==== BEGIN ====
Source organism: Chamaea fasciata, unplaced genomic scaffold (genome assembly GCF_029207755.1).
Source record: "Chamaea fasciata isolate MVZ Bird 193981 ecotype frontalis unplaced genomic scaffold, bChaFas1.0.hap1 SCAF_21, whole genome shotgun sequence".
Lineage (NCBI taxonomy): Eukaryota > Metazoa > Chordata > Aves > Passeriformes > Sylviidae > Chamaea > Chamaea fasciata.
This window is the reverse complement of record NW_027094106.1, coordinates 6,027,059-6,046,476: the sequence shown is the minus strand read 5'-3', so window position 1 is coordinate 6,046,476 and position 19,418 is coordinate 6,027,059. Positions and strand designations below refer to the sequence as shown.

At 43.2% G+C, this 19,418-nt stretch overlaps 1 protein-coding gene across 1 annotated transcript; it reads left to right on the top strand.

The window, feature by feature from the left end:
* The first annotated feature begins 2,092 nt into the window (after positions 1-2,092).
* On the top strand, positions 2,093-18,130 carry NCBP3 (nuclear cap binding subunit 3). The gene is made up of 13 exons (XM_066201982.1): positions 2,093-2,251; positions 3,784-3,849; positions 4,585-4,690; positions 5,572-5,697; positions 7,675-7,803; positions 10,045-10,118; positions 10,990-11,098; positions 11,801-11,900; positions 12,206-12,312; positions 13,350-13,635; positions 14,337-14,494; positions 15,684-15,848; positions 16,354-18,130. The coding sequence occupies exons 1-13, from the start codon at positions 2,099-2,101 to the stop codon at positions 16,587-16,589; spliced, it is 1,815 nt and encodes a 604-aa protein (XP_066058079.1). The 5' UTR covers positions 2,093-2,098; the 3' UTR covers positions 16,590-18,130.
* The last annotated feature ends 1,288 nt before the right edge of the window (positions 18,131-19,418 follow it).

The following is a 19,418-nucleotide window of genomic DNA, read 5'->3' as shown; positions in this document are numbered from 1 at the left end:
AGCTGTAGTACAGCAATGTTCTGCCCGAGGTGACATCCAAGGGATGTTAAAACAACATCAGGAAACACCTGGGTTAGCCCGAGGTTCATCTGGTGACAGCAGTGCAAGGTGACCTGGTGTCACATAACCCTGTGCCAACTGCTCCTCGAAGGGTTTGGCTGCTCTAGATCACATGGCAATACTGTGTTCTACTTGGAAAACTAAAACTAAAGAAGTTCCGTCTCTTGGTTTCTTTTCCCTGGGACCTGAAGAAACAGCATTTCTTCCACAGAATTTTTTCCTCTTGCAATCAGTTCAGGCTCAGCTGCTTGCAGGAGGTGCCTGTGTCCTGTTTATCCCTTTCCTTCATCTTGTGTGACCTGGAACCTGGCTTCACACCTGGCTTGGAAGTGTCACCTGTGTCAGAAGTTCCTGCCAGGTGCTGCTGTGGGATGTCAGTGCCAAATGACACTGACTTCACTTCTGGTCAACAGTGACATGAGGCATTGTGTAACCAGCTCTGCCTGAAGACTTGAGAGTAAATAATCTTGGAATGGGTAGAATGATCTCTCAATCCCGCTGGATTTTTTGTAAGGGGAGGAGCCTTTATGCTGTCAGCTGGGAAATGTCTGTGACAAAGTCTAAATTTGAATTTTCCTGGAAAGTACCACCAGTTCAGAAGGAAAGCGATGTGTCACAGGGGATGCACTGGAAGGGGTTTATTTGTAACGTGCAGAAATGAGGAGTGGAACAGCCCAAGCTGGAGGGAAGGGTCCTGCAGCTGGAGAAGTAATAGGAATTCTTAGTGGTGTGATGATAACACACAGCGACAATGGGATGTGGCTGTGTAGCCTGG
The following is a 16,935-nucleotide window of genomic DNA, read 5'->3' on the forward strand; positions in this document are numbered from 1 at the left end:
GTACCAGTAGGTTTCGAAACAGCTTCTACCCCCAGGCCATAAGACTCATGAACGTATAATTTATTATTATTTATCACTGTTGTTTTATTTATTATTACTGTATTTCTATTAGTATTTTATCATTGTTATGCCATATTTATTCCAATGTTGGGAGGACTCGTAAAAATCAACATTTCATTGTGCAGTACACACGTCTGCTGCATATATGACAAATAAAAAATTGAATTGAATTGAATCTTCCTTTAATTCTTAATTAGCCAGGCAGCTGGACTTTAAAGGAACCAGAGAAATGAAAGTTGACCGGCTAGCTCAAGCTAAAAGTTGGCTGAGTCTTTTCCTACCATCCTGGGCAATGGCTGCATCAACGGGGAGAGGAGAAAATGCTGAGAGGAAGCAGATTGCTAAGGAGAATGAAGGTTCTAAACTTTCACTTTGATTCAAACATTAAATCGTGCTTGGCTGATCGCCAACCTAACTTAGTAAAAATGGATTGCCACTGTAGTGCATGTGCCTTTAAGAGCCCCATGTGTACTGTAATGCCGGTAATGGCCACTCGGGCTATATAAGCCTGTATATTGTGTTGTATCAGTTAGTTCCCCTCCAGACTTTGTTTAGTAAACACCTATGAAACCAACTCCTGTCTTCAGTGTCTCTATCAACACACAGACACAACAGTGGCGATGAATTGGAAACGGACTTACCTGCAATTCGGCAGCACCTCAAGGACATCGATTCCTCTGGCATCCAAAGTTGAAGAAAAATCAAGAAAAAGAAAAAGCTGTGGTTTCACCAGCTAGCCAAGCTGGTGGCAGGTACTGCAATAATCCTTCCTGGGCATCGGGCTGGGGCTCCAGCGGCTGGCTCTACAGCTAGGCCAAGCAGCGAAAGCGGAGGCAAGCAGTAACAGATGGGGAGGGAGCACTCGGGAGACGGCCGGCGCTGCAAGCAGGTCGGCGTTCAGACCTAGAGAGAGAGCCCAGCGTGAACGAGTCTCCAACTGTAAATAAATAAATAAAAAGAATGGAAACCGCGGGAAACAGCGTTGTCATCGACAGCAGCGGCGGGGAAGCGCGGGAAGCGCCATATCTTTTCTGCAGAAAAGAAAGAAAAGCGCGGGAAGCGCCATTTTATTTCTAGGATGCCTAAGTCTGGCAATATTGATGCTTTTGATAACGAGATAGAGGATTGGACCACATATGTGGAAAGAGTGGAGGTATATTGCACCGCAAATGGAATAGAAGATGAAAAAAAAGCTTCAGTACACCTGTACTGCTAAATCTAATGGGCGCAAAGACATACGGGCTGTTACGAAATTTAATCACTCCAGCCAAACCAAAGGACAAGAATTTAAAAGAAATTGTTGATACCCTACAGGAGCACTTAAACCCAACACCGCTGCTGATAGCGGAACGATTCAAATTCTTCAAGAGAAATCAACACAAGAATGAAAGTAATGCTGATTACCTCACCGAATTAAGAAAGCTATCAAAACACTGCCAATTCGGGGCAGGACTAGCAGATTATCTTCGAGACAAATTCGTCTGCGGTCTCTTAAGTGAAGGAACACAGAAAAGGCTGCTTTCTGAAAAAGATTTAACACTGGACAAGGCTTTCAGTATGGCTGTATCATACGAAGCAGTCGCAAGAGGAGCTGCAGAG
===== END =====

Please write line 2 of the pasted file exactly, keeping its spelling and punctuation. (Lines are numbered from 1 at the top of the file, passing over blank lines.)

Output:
Source record: "Chamaea fasciata isolate MVZ Bird 193981 ecotype frontalis unplaced genomic scaffold, bChaFas1.0.hap1 SCAF_21, whole genome shotgun sequence".